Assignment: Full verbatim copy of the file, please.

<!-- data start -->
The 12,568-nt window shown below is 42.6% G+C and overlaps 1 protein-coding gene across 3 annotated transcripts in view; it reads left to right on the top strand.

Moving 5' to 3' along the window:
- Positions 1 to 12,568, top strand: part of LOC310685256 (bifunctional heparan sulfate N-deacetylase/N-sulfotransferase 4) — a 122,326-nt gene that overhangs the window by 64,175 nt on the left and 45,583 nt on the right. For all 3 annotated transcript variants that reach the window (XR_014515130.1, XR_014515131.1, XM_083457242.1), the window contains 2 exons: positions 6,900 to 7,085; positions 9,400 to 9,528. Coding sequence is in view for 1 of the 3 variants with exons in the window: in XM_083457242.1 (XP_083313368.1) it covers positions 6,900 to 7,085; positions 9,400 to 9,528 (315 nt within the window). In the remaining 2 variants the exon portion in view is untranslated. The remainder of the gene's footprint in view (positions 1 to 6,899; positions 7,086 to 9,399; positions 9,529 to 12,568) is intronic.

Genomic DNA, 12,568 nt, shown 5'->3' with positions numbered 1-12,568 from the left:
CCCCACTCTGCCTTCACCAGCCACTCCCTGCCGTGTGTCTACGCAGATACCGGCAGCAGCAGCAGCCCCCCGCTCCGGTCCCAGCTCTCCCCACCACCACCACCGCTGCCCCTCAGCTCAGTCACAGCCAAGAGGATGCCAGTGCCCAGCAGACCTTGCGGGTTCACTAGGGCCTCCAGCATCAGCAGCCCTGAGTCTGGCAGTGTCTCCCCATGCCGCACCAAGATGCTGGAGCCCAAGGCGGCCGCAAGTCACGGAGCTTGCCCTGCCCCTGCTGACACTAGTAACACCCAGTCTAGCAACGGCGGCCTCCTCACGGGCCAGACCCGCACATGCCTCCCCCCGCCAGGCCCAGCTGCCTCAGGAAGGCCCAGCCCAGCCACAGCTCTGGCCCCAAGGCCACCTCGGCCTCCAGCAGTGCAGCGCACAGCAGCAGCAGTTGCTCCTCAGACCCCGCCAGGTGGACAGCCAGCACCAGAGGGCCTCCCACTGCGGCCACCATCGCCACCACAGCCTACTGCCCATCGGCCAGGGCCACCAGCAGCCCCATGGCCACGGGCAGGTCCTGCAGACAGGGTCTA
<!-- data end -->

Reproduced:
The 12,568-nt window shown below is 42.6% G+C and overlaps 1 protein-coding gene across 3 annotated transcripts in view; it reads left to right on the top strand.

Moving 5' to 3' along the window:
- Positions 1 to 12,568, top strand: part of LOC310685256 (bifunctional heparan sulfate N-deacetylase/N-sulfotransferase 4) — a 122,326-nt gene that overhangs the window by 64,175 nt on the left and 45,583 nt on the right. For all 3 annotated transcript variants that reach the window (XR_014515130.1, XR_014515131.1, XM_083457242.1), the window contains 2 exons: positions 6,900 to 7,085; positions 9,400 to 9,528. Coding sequence is in view for 1 of the 3 variants with exons in the window: in XM_083457242.1 (XP_083313368.1) it covers positions 6,900 to 7,085; positions 9,400 to 9,528 (315 nt within the window). In the remaining 2 variants the exon portion in view is untranslated. The remainder of the gene's footprint in view (positions 1 to 6,899; positions 7,086 to 9,399; positions 9,529 to 12,568) is intronic.

Genomic DNA, 12,568 nt, shown 5'->3' with positions numbered 1-12,568 from the left:
CCCCACTCTGCCTTCACCAGCCACTCCCTGCCGTGTGTCTACGCAGATACCGGCAGCAGCAGCAGCCCCCCGCTCCGGTCCCAGCTCTCCCCACCACCACCACCGCTGCCCCTCAGCTCAGTCACAGCCAAGAGGATGCCAGTGCCCAGCAGACCTTGCGGGTTCACTAGGGCCTCCAGCATCAGCAGCCCTGAGTCTGGCAGTGTCTCCCCATGCCGCACCAAGATGCTGGAGCCCAAGGCGGCCGCAAGTCACGGAGCTTGCCCTGCCCCTGCTGACACTAGTAACACCCAGTCTAGCAACGGCGGCCTCCTCACGGGCCAGACCCGCACATGCCTCCCCCCGCCAGGCCCAGCTGCCTCAGGAAGGCCCAGCCCAGCCACAGCTCTGGCCCCAAGGCCACCTCGGCCTCCAGCAGTGCAGCGCACAGCAGCAGCAGTTGCTCCTCAGACCCCGCCAGGTGGACAGCCAGCACCAGAGGGCCTCCCACTGCGGCCACCATCGCCACCACAGCCTACTGCCCATCGGCCAGGGCCACCAGCAGCCCCATGGCCACGGGCAGGTCCTGCAGACAGGGTCTA